Posted by: Sandy Steinman | May 12, 2019

Merced River and Yosemite Wildflowers 5/9/19

photos and report by Kathi Dowdakin

It’s Madia season along the Merced River (May 7 to 9)

The Merced is running fast and furious, as are the waterfalls in Yosemite NP.  We’ve been through this part of California when the canyon walls were dripping with Poppies.  Not many of those to be found this year, but there are thousands of Madias in bloom along Hwy 140, from Midpines to Yosemite.  When you get east of Briceburg, there is less competition from the annual grasses, and the wildflowers are more readily apparent.  White Globe Lilies, Chinese Houses, Lupines, Mariposa Lilies, Buttercups, Paintbrush, and Clarkias abound.  The Redbuds along the river bank are just about done, but the Spicebush is covered with flowers.  Cross the river at either Briceburg (trailhead area for the Merced River Trail, along the old railway bed), or at El Portal, and check out the butterfly parade.  Sara Orange-tips, Ringlets, Swallowtails, Checkerspots zoom by constantly.  Foresta Rd, across the river at El Portal, has been paved since we last visited making the FS campgrounds there far more attractive, without the blanketing dust.
Some of the flowers we saw, like the Mentzelia/Blazing Star, Pholistoma/Fiesta Flower, and the Papaver californicum/Fire Poppy, are not (or are poorly) documented as occurring thereabouts, on the Calflora Database website.  So those of you who are serious plant nerds or have the iNaturalist app on your smartphone – opportunity knocks!  Make a large loop to include Evergreen Road, off of Hwy 120, Mather Road, and Cherry Lake Road – another poorly documented area, with many treasures to discover.  Calochortus minimus is just one such.   Just get yourselves there early, like before 10 AM weekdays, to pass through the Yosemite entrance stations to avoid the lines.  Or, go on a day when rain is predicted, like it was on May 9, and it may be like old times at the Park, no lines, no crush, easy.  The echoing thunder is glorious, and you need a raincoat to visit any of the waterfalls anyway.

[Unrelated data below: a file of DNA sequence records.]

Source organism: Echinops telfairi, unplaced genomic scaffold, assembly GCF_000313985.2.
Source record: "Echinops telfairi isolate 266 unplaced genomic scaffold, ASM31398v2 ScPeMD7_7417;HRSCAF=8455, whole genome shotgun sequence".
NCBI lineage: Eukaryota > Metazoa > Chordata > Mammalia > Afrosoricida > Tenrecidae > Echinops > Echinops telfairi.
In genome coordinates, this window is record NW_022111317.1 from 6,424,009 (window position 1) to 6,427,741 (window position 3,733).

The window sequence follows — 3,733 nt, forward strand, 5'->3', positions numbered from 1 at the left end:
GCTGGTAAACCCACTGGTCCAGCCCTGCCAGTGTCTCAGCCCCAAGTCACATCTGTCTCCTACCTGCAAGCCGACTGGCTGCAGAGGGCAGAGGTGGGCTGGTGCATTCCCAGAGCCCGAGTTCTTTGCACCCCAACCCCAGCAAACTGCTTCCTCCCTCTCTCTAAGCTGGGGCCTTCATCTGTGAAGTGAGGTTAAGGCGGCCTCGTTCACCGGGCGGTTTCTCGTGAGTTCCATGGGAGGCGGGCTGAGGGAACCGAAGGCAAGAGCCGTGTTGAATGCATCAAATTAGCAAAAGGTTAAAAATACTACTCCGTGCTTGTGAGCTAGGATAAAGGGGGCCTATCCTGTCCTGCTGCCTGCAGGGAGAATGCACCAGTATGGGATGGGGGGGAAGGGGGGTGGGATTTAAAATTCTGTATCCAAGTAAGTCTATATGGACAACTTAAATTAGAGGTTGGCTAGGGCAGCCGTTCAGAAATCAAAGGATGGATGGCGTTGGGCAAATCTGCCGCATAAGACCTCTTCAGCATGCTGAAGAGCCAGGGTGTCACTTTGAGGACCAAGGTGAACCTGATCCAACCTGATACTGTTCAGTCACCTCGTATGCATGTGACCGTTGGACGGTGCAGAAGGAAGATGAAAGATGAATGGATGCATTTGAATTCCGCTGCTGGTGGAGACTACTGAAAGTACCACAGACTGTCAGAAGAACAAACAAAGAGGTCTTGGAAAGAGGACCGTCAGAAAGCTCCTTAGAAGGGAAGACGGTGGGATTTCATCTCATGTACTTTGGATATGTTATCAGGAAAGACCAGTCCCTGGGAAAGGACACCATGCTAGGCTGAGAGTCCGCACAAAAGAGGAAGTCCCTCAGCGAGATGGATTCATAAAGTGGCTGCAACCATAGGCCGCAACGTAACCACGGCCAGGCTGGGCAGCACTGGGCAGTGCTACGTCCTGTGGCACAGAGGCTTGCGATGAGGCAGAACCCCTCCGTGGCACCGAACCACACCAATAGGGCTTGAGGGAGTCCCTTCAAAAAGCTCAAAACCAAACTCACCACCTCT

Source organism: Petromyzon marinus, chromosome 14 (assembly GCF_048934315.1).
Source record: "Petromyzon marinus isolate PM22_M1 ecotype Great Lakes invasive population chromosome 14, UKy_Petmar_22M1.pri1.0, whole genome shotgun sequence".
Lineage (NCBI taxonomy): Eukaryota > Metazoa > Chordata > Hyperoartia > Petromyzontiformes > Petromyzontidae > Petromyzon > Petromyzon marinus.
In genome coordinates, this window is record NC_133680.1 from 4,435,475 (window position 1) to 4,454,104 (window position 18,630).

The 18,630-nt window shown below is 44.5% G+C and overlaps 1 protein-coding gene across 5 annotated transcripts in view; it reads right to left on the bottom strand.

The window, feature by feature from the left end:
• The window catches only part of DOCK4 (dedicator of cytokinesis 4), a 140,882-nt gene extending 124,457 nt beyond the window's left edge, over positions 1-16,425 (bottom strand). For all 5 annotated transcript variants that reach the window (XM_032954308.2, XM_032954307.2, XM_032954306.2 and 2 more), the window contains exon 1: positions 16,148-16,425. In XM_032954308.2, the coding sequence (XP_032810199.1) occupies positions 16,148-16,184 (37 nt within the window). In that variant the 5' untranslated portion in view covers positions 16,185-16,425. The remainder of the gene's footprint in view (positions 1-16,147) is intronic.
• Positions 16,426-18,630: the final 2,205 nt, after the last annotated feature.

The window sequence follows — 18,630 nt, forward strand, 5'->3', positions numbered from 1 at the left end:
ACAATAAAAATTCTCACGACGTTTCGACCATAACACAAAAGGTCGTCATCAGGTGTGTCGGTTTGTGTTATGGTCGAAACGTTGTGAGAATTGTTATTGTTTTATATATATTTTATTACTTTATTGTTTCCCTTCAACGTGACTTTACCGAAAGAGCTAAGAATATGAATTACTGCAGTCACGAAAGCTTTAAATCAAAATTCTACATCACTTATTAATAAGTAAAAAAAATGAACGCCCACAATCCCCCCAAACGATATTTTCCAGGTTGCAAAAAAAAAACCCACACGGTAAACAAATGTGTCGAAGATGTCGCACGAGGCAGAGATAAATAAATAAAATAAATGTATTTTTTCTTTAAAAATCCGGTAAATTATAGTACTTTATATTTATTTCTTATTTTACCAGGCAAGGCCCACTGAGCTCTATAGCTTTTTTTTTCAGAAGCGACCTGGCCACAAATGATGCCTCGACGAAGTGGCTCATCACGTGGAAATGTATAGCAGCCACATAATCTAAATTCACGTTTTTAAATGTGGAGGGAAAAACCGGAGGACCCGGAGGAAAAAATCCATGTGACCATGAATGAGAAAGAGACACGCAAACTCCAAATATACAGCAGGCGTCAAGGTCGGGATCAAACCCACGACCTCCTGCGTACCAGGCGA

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  1. Are you saying Foresta Road from El Portal up to Foresta is reopened? And yes, Evergreen has been a favorite of mine for years

    Headed that way next week after first heading to Mountain Home area east of Springville, hope to catch dogwood bloom among giant Sequoia.



    Sent: Sunday, May 12, 2019 at 6:31 PM


    • from Kathi
      Foresta Road seems to be permanently closed, somewhere between Old El Portal and Big Oak Flat Road. We drove in from both ends to check it out, as my old maps show it as a through road. The fire damage through that area is extensive. We respected the signage.
      It’s confusing, since the road that crosses the Merced River at (new) El Portal from Hwy 140 is called Foresta Road. Just across the bridge there’s an intersection that indicates Spur Road (which goes to a Forest Service compound), Incline Road (which goes west along the river), and Foresta Road which travels east-ish to Old El Portal. Old El Portal is where the railroad line ended, and there’s an exhibit there with an engine, caboose, water tower and turntable. Beyond that seems to be housing. A wide but unmarked intersection a short distance from the railroad exhibit is El Portal Road, which heads south back to Hwy 140.
      The pictures I took marked “Foresta Road” more properly should be labeled “Incline Road”, which serves three small Forest Service campgrounds and some ranches, and is part of the old railroad bed that ran along the north-ish side of the Merced River. As far as I can tell, Incline Road can only be accessed from Foresta Road. Hwy 140 uses a stretch of Incline Road as a detour, west of the Savage Trading Post, but access to further travel on Incline Road is blocked at either end of the detour. FYI: the Hite Cove Trail at Savage Trading Post is still closed.
      Sorry for the lengthy response, but it took us awhile to figure it out, even driving on the roads ourselves.


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